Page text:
We discuss the ways that economic assumptions affect state budget analyses and how policy makers and others should consider these assumptions.
We have now received preliminary data from all the tax agencies concerning April 2016 collections of the personal income tax, the sales and use tax, and the corporation tax. These are the state General Fund's "Big Three" revenue sources.
The U.S. Bureau of Labor Statistics has released updated data for states' "U-6" measures (broad measures of the unemployed, underemployed, and those who are not looking but who want a job) through the first quarter of 2016.
We discuss the March 2016 jobs report, released by the California Employment Development Department and the U.S. Bureau of Labor Statistics.
We have received preliminary information from the state's tax agencies on February 2016 collections of the California's "Big Three" state General Fund taxes.
In the mid-1990s, the state allowed Santa Cruz County enterprise districts' property tax revenue to be redirected to a supplemental fund supporting county libraries.
We were asked to provide an overview of state homelessness programs at a hearing of the Senate Committee on Budget and Fiscal Review.
As part of the annual budget development process, the administration provides us with its current estimates of Proposition 30 revenues through 2018-19. 2018-19 is the last fiscal year affected by the Proposition 30 income tax increases for high-income Californians.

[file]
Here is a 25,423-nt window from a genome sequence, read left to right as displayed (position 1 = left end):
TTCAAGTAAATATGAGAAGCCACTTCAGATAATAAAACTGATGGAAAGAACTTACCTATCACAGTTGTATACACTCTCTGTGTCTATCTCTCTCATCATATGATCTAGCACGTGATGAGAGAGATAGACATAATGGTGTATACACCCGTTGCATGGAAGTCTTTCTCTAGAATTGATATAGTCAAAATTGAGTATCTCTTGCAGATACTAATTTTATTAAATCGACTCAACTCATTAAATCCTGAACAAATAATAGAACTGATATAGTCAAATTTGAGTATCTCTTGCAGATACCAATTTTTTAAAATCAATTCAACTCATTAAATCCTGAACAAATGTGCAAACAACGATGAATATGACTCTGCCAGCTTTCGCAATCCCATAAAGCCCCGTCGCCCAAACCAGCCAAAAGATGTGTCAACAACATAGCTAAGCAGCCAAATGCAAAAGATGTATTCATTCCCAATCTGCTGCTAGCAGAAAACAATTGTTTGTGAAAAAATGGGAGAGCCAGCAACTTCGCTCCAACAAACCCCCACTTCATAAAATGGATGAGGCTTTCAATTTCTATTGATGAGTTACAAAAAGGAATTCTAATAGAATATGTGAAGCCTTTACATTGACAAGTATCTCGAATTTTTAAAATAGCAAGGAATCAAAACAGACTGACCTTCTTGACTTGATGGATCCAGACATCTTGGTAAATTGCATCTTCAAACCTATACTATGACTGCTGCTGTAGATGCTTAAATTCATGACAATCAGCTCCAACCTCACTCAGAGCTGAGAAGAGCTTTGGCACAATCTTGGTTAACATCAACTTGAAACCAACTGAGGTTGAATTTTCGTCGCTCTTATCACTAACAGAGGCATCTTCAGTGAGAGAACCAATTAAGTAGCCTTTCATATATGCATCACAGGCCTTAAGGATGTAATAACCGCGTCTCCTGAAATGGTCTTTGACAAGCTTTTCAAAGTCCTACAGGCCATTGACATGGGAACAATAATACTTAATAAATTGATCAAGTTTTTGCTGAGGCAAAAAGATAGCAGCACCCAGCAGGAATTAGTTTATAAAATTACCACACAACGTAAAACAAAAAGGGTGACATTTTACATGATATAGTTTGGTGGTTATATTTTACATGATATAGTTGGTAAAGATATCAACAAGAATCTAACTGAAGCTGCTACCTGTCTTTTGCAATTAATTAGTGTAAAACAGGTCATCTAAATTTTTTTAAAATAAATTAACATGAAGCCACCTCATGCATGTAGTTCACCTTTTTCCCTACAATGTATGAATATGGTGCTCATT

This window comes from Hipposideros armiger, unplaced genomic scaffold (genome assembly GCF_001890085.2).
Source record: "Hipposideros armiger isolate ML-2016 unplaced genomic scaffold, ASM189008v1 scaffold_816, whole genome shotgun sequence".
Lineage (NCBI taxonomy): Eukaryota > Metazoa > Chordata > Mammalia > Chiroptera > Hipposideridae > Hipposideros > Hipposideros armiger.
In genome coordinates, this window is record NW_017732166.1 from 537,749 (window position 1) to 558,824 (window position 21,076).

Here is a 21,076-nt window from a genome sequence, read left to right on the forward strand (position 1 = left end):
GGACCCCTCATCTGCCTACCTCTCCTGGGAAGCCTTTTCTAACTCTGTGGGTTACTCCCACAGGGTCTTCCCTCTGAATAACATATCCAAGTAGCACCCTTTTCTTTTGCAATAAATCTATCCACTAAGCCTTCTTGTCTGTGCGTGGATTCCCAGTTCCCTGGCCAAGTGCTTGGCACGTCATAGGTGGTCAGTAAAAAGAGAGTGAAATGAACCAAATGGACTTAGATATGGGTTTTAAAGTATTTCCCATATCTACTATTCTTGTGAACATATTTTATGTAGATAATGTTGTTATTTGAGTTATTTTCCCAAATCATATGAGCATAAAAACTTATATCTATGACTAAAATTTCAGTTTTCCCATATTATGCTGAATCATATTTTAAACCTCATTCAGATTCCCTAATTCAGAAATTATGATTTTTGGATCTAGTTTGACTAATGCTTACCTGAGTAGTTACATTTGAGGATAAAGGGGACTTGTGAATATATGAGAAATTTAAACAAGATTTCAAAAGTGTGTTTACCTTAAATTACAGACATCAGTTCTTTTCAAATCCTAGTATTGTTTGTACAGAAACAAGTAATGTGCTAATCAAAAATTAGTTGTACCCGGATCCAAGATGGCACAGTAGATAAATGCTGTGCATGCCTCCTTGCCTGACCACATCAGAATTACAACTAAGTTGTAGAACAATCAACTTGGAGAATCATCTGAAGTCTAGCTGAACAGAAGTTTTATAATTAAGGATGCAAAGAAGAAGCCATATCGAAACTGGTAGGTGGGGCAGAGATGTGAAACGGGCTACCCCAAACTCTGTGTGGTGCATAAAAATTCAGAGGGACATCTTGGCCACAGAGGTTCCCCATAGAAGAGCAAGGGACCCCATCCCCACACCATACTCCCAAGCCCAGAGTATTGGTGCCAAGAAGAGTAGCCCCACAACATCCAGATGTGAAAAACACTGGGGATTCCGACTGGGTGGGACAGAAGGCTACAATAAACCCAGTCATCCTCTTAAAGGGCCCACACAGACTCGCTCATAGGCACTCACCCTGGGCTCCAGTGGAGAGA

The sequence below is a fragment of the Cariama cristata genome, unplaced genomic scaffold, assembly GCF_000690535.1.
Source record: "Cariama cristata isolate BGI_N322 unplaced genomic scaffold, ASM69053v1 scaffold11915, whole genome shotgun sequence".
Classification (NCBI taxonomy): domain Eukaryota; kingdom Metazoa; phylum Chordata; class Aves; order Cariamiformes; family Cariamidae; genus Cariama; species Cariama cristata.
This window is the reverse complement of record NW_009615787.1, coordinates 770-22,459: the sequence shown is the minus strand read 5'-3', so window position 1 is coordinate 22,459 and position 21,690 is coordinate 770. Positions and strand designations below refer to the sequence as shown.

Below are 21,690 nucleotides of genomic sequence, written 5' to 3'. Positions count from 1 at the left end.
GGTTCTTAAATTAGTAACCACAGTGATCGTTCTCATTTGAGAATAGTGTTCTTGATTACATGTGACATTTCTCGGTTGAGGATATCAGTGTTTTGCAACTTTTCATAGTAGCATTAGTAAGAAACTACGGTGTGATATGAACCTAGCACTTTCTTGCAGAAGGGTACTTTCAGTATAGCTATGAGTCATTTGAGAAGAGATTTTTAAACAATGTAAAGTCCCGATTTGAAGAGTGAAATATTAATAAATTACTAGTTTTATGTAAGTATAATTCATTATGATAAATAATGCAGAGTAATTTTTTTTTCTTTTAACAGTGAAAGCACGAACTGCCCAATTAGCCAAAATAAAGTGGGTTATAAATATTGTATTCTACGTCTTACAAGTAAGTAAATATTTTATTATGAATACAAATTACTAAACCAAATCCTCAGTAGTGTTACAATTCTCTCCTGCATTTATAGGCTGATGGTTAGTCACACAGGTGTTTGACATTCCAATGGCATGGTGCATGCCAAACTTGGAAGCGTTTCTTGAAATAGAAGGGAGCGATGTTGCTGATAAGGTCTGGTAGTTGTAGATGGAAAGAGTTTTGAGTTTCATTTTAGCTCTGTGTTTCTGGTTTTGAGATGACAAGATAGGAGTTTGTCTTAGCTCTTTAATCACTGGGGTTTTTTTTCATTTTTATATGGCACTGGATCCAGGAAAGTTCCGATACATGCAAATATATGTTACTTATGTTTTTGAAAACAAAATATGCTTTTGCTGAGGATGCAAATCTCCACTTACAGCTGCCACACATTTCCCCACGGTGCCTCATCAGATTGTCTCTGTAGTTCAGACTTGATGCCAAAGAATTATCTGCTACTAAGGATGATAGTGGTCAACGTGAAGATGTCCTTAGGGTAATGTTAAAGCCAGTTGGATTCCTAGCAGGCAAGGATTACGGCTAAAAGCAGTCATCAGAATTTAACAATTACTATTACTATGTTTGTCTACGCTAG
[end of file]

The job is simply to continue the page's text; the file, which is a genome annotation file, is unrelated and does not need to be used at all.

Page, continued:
We explore how the property tax allocation decisions from the mid-1970s affect funding for local airport services even now in the Lake Tahoe region.
We discuss a particular formula used in the state budget related to personal income growth. The administration's January estimate of this formula for the 2016-17 state budget is likely too low.
We have received data on January 2015 state revenue collections from California's tax agencies.
This post explores some of the consequences of basing today's local government property tax shares on choices made in the 1970s.
In a follow up to California’s High Housing Costs: Causes and Consequences, we offer additional evidence that facilitating more private housing development in the state’s coastal urban communities would help make housing more affordable for low-income Californians.